14. Realize You Are Not Alone
Many families feel totally isolated when someone in the family is addicted. They may be ashamed of having a problem like this. Many families don’t reach out for help and advice because of this shame. Wives may feel that asking for help from other family members will make them look bad in some way or maybe they would feel terribly embarrassed. Parents may even feel that the addiction of a son or daughter is somehow their fault when they actually had little or nothing to do with it at all.
The truth is that more than two million Americans enter drug or alcohol rehabs each year. Many of today’s drugs are so addictive that just a few experimentations with a drug like crack cocaine, ecstasy, or prescription opiates can hook a person. Addiction is a broad social problem, and family failure may not play any significant role in the person’s drug abuse.
The most important thing is that the addicted person gets the right kind of help. Feelings of shame, failure or embarrassment need to be put on the back burner until the right rehab program is found and the person is safely on his way to sobriety.
How to do it wrong: A wife is being constantly criticized and belittled by her alcoholic husband, even slapped around. The children are terrified of their father and are often sick. The wife is too embarrassed to admit the problem or find any help from her minister, her family or her doctor. She has been convinced by her alcoholic husband that all the problems are her fault. And so the problem can continue, month after month.
How to do it right: After some months of abuse by the husband with the worsening alcohol problem, the wife sees that she and the children are getting sicker and more depressed day by day. After careful review of her options, she admits the problem to close family members and asks for help. The family supports her by protecting her and the children while insisting that the husband enter an alcohol rehab program. The family is reunited after he recovers his sobriety.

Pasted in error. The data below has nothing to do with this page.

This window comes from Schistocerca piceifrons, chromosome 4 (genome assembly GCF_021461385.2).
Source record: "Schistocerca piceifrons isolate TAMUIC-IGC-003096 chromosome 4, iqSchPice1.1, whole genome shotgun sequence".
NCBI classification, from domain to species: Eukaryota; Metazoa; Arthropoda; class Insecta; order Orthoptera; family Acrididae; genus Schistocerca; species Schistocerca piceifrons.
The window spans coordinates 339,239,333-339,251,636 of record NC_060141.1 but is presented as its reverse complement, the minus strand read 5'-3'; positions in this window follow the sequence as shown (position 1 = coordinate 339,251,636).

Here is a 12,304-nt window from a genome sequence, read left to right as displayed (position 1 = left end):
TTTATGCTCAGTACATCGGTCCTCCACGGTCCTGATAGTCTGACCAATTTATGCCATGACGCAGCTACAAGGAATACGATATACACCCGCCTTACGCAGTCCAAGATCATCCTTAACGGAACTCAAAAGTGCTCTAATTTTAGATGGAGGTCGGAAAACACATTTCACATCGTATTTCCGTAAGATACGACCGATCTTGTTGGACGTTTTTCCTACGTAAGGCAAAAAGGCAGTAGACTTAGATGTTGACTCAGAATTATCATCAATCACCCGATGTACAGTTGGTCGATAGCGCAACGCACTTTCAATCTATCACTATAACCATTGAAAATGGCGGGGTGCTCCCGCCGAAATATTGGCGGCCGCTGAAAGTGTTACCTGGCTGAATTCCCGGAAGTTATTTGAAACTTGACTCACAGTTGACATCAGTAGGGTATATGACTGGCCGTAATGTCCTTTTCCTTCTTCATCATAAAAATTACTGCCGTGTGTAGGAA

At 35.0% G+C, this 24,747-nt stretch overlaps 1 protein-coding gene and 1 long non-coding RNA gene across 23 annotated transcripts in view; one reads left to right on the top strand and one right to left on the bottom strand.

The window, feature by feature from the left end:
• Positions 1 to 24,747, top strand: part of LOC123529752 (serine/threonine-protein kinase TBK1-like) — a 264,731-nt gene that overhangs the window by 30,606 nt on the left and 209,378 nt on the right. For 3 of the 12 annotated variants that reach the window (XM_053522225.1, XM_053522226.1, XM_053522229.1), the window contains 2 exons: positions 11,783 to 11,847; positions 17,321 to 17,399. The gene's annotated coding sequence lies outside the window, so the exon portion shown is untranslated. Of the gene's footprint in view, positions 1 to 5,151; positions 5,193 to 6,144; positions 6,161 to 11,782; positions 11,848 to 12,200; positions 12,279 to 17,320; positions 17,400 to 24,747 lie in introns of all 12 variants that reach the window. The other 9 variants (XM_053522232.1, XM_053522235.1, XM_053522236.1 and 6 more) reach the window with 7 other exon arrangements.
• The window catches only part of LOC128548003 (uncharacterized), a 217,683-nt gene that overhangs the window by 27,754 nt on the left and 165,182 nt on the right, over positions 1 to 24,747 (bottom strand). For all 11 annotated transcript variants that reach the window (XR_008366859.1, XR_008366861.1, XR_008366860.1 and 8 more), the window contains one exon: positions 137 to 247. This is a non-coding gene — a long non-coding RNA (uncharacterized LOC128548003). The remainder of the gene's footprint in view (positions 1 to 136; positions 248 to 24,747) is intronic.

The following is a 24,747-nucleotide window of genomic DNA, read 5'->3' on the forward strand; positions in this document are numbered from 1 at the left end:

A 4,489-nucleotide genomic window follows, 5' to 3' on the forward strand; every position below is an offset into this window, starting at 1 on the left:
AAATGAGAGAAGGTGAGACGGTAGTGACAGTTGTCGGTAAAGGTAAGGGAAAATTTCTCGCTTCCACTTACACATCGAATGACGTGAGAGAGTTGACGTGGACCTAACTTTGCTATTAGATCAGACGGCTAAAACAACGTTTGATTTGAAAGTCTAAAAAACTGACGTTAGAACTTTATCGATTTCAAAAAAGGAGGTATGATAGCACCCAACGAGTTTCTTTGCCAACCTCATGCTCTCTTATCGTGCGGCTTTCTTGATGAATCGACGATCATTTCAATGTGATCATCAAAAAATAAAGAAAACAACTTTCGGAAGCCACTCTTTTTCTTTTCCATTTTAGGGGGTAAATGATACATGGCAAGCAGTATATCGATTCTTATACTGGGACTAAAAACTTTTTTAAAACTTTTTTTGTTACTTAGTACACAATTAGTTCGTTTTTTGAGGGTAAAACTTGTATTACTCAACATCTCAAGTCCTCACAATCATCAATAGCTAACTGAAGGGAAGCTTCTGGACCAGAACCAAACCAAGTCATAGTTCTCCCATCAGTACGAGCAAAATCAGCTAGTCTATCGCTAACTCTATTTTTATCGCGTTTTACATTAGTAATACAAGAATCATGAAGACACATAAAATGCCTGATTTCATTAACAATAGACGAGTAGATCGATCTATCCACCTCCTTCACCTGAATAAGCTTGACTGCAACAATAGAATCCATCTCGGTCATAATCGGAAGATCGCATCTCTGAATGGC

Message for Families from Narconon
Addiction is one of life’s most difficult situations to deal with. A family member struggling with this problem should realize that his or her struggle is normal. Dealing with addiction is never easy. By using the guidelines above while the problem exists, families can prevent far worse problems and losses and can arrive at a solution faster.
In over five decades of working with addicts to fully recover, Narconon staff around the world have seen that families suffer right along with the addicts. This advice is offered to help during this critical time. For more information or help, contact us or call (800) 737-5250 to speak with a consultant.